Study: America No Longer Creeped Out by Open Marriages

by | May 5, 2014 | Conflict Resolution, Disclosure, Divorce, Relationships

Study: America No Longer Creeped Out by Open Marriages

Recent Research on Open Marriages

Recently consciously uncoupled stars Gwyneth Paltrow and her husband, Chris Martin, allegedly had an open marriage.  It might not be the craziest idea that two super-busy artists had such a relationship. However, a study by Amy Moors published in the “Journal of Social and Personal Relationships” detailed that Western couples are now more willing to consider the idea of an open, or non-monogamous, relationship.

The theory behind the cultural shift is that a non-monogamous relationship also opens the door to more direct communication about emotional issues.  This communication purportedly leads to greater emotional intimacy and romantic fulfillment.

I always thought open relationships were a mask for a failing relationship.  However, these findings seem to run counter to my general knowledge of open marriages.

Proponents of this type of relationship detail three required needs that must be met to make any relationship successful.





Over time, the needs in each of these three areas will increase and/or decrease due to physical capabilities or changes in personality.  These shifts can lead to considerable marital conflict.

For example, consider this: Maybe your wife isn’t interested in hearing about how well your fantasy sports team performed.  Maybe THAT fact makes you feel emotionally vulnerable.  I mean you put a lot of time into setting your lineup, right?

Anyway…proponents of open marriages say that those same feelings of mental and emotional frustration can be a problem for a couple sexually.  And where you and your wife might agree that you should talk about your lineup to someone more responsive, proponents say you can do the same for sexual needs by “talking” to someone more sexually responsive.

Proponents say many conflicts, even those leading to a relationship’s end, can be solved through open and direct conversations about a couple’s mental, emotional, and sexual needs.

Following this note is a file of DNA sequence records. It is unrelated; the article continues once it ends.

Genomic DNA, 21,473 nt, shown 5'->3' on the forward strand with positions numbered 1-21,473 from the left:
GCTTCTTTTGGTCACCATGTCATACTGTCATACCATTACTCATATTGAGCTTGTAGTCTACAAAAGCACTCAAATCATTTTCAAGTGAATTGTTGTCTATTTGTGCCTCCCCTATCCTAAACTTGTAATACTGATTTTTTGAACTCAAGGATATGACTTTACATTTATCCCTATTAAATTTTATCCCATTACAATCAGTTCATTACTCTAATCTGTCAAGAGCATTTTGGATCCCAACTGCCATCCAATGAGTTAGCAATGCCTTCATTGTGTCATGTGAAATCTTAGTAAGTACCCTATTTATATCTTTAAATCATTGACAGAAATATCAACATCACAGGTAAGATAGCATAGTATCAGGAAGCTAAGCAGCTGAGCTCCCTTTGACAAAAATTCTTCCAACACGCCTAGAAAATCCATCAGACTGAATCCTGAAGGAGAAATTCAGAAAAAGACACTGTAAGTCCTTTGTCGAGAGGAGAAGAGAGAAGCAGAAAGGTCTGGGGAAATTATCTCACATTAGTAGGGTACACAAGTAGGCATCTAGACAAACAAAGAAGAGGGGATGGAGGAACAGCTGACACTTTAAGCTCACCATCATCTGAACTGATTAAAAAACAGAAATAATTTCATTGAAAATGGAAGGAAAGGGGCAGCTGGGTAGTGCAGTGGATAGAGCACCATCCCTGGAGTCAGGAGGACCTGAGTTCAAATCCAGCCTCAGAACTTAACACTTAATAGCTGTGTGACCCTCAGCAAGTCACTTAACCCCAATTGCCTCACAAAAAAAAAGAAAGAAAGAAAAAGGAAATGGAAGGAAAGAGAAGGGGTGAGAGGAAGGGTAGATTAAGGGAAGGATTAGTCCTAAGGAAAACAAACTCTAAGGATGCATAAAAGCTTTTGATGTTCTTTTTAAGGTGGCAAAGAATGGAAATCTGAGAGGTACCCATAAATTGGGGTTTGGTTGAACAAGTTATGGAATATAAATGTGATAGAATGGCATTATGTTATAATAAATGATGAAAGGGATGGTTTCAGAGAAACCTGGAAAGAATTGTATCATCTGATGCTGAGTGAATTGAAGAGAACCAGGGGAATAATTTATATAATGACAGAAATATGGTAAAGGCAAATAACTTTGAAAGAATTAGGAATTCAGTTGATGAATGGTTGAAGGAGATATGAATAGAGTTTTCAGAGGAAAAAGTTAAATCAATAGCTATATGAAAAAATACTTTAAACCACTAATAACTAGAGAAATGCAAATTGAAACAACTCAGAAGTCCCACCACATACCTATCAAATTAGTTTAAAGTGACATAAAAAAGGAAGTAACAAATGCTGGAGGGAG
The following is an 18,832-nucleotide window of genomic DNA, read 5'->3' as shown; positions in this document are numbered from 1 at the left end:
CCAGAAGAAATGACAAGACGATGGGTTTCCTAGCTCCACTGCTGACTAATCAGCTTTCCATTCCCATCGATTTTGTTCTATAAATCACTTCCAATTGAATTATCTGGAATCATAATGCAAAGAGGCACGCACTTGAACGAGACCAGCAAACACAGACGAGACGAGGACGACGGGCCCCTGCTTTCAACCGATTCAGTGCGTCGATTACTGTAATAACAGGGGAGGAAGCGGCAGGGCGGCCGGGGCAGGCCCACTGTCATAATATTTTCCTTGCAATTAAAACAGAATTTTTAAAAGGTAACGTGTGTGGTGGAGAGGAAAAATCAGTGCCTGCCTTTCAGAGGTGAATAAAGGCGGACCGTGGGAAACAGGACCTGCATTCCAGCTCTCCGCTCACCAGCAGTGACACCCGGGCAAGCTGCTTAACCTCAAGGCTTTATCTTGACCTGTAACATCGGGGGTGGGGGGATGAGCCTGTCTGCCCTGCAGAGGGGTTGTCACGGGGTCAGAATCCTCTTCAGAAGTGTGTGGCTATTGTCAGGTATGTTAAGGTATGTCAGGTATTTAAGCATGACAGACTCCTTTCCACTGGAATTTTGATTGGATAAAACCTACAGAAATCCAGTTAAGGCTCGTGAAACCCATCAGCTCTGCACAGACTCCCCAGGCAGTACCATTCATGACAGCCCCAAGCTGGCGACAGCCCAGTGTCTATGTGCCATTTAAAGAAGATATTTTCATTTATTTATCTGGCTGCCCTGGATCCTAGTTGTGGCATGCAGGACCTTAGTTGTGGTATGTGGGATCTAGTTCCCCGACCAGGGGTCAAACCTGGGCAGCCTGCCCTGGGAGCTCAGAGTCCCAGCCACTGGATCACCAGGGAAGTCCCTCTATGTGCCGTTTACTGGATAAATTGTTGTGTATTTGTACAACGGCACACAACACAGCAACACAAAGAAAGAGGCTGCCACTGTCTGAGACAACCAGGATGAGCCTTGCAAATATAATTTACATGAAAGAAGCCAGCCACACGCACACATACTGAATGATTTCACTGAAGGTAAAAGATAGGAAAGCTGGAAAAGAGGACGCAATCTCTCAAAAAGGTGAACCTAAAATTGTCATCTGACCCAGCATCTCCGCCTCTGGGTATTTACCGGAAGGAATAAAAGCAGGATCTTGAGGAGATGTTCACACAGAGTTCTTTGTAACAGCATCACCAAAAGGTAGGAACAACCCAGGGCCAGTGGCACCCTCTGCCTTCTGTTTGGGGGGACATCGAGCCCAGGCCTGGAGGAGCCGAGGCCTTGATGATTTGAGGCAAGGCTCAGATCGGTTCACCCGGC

Wait! Before you go running off to start your open marriage, you should be aware of a few more things.

Social Stigma Associated with Open Marriages

Open relationships are often misunderstood and mocked.  I’ll provide an exceptional example from Arrested Development Season 2, Episode 1:

“Tobias: You know, Lindsay, as a therapist, I have advised… a number of couples to explore an open relationship where the couple remains emotionally committed but free to explore extramarital encounters.

Lindsay: Well, did it work for those people?

Tobias: No, it never does. I mean, these people somehow delude themselves into thinking it might, but… but it might work for us.”

Some people view open relationships as a misguided effort to save a failing relationship. Then, the people outside of a non-monogamous relationship are thrust into an uncomfortable situation, as well.

FYI-It’s not the best idea to begin a relationship with someone outside your marriage and to withhold your marital status.  I can’t imagine it’s a comfortable conversation telling someone you want to date that you’re married.  And… I’m not saying you’ll be forced to date troll people, but people expect different things from their relationships.

Increased Jealousy

Non-monogamous relationships can’t work for everyone.  It can be close to impossible for people to detach themselves from feelings of jealousy and possessiveness. From the research I’ve read, it seems like people who enter into these relationships reluctantly end up being the ones that file for divorce.  If jealousy isn’t something you can manage, an open marriage isn’t the best idea.

Legal Impact

As you can imagine, these sorts of relationships lead to disastrous breakups if they’re not handled correctly.  Arizona doesn’t recognize fault when addressing spousal maintenance.  But, the money spent on another lover could impact other aspects of the proceedings or negotiations.

For those considering a consensual non-monogamous relationship, it might also be wise to consider post-nuptial agreements.  You’re having more open communications, why not formalize the ones that deal with property?  Give yourself some security in your new adventurous life choices.

A post-nuptial agreement is an agreement that, well…comes after a party is married.  Most often they’re used to designate who should be the primary owner of a specific piece of property that would otherwise be characterized as community or joint property.  If the social stigma about open marriages is true and you’re moving towards a divorce anyway, be proactive and get a head start.

Now… the same cultural expectations of relationships do not apply to everyone.  There could be many people with successful and happy non-monogamous relationships.  But even if that’s not something you or I will be comfortable with, we can still learn things from them.

The fact such a relationship is built upon communication and honesty is admirable.

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